At our hotel in town the night before, the sound of falling rain had anxiously kept us up all night. The day before we’d flown all the way from Montreal to Calgary, then driven three-hours south to be at Fernie resort for opening day of the ski season. We planned to ride with professional ski patrollers and a young pro skier for Helly Hansen named Simon. Luckily, at the base of the resort that morning, the cold temperatures and elevation had turned the rain into fresh powder. 

Being first in line for the season’s first chair is special—but it’s all that more special when you’re sharing the line with a local guide and professional skier. Our guide for the day was a Fernie ski patroller named Kevin, who we watched sweep snow off the seats of the rotating chairlift from the front of the line. 

The lineup behind us grew steadily, and we could feel the excitement build. Skiers and boarders were yelling, laughing, and high-fiving. Riders just rows behind us cheered Kevin as he dusted off the last chair covered with powder in hypnotic movement of a broom. Suddenly the gates opened, signalling the start of season. We skied into the runway and got swept up by the first chair. The season’s first tracks were going to be ours.

The chair behind us was boarded by two more ski patrollers named Mike and Caroline, who were going to comb the mountain for avalanches before opening more terrain. At the top of the cloudy resort’s first lift, they radioed to announce the snowpack was stable. We could hear the cheers from the buzzing crowd hundreds of meters below. 

Although the first tracks are just another day at the office for professionals like Kevin and his team, you could see from the smiles on their faces that these turns were special. And what a daily office Fernie Alpine Resort is.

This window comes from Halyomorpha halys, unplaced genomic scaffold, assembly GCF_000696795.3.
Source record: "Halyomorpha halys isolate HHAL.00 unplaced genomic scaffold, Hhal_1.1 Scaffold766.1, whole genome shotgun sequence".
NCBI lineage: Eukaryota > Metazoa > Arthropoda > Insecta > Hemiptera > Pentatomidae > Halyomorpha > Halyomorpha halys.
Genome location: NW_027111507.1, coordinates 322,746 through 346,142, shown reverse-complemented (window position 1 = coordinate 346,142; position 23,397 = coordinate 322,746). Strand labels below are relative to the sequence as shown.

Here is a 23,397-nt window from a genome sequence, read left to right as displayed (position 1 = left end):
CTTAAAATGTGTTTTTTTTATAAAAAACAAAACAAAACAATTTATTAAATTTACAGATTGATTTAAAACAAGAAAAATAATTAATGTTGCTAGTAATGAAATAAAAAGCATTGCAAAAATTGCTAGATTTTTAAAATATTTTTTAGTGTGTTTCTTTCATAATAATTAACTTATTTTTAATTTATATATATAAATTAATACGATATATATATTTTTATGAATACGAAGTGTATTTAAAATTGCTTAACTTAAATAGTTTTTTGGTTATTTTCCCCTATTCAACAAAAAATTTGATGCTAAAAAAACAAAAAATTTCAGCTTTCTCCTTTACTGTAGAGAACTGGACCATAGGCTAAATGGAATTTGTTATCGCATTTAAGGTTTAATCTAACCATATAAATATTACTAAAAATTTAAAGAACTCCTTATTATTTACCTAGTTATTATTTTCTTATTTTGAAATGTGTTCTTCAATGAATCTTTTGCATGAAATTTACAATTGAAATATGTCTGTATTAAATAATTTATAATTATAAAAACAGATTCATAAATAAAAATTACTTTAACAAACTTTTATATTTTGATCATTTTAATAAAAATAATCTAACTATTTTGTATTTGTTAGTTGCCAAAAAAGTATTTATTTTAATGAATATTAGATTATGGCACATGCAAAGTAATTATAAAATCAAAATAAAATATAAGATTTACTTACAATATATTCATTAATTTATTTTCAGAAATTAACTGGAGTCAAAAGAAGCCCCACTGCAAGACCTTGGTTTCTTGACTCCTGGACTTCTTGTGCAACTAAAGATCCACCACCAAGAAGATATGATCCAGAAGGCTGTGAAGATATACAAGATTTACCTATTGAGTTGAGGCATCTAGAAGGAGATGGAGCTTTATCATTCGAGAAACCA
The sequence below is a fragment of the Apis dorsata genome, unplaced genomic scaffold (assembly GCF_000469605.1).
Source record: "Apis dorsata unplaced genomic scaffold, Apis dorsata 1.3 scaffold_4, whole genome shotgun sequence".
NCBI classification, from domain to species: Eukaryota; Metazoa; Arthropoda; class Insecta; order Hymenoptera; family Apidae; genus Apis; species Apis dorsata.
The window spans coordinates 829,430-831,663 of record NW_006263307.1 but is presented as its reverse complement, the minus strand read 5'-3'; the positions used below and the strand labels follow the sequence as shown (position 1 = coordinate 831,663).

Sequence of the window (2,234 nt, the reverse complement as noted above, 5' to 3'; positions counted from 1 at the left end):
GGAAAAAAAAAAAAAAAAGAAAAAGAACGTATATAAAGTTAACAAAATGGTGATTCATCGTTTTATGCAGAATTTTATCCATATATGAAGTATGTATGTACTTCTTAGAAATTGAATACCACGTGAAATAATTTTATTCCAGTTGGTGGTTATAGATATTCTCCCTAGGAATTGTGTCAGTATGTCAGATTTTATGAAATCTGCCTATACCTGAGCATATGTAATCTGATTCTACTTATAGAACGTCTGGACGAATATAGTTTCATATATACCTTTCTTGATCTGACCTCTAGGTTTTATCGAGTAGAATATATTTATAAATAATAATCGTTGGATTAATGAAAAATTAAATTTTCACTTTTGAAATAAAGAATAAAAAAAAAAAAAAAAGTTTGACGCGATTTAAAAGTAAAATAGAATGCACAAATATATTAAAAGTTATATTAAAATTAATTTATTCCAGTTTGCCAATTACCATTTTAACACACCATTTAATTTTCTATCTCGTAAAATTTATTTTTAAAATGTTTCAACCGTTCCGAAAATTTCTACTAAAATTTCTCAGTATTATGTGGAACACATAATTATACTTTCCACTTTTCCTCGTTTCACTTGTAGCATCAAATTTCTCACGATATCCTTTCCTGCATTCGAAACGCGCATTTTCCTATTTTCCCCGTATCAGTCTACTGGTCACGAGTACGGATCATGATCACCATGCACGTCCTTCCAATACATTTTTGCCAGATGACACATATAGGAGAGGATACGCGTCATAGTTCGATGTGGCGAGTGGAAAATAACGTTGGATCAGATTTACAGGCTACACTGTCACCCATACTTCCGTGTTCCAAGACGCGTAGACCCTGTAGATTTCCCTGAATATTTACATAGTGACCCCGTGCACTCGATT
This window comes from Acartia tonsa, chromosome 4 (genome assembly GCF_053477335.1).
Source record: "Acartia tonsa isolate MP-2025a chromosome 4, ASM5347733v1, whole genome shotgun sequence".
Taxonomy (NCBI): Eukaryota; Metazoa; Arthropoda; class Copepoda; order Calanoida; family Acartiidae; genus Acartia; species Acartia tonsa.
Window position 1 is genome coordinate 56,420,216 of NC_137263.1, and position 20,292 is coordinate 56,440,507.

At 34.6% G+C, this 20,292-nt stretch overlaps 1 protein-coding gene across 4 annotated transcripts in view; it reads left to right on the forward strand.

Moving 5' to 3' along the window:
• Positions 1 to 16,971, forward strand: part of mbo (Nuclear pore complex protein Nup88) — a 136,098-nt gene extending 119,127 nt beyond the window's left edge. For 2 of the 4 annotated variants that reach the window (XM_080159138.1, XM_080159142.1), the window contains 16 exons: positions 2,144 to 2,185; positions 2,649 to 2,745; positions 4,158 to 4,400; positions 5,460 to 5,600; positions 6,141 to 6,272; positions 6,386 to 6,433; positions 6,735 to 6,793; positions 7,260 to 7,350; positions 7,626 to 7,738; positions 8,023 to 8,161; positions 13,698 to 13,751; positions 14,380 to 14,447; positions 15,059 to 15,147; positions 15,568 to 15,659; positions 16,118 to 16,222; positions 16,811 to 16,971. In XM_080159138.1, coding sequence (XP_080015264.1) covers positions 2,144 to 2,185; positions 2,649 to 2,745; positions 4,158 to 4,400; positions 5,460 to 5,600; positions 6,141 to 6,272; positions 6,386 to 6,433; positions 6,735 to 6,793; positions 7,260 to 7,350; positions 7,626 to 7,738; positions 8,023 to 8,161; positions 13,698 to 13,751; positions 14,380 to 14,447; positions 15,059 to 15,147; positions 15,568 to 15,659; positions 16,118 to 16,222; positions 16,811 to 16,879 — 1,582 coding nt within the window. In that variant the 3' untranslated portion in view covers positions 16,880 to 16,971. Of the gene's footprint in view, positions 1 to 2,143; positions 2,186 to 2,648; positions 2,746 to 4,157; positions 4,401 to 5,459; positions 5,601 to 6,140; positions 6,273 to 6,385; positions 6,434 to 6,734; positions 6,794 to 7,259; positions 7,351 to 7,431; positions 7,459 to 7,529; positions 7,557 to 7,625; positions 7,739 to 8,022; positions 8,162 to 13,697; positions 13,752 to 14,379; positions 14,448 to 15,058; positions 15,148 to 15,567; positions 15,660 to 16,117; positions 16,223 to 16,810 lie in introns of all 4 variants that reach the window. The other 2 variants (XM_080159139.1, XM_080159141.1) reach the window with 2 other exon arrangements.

The day before, we got to witness the beautiful mountain-scape of southern Alberta and British Columbia on the road to Fernie. Spectacular summits towered over the highway lined with spruce trees. The road felt like it meandered through endless mountains.

Fernie is like a little oasis surrounded by mountains. It’s a small town, founded back in 1898, and has a rustic vibe typical of the region. Main street looks like it’s out of an old Hollywood Western. Like other municipalities in the Kootenays, it’s also inhabited by a strong community of skiers, mountain bikers, and adventurers.

In the East Kootenay Mountains, the skiable terrain is imposing and wild. Resorts such as Fernie along with backcountry heli or snowcat operations are some of the best in North America. To ski this terrain during our trip, we borrowed local adventure guardians to make it as accessible as possible. And the West has some of the best Canadian Professional Ski Patrollers at their resorts, of which Kevin and his crew are proud members. 

Ski patrollers are also among the most well-trained safety specialists on the mountain. They maintain the ski trails, monitor visitors, use avalanche prevention techniques, comb the terrain for hazards. To protect skiers, Kevin and his team have to protect themselves from the harsh, unforgiving elements. They rely on the best equipment—including the official Fernie Ski Resort Ski Patroller outerwear, which is supplied by Helly Hansen.

Among the skiers who joined us that day was 17 year-old Simon Hillis—a professional skier who had already starred in a renowned Warren Miller skiing film. Simon has been a pro for Helly Hansen for a few seasons, and he followed us to do what he does best—make the powder fly by carving turns on the snow.

At around noon, the chairlift set us down at the summit of the Timber Bowl. Up at 2000 metres, we were truly in the alpine, but we weren’t expecting the whiteout blizzard that greeted us. At the start of the season it felt deserted—like no-one had ever ventured this far before—and we could see only a few metres ahead. But the conditions didn’t deter Simon and Kevin’s crew of patrollers, who were chomping at the bit. Kevin’s team had just skied through to ensure the snow stability was safe. 

We glided to the trees for improved visibility. A patroller undid a rope held by a bamboo fence and set off into the fresh snow. Simon then bravely raced down after him. For the crew, it was only our second run of the season.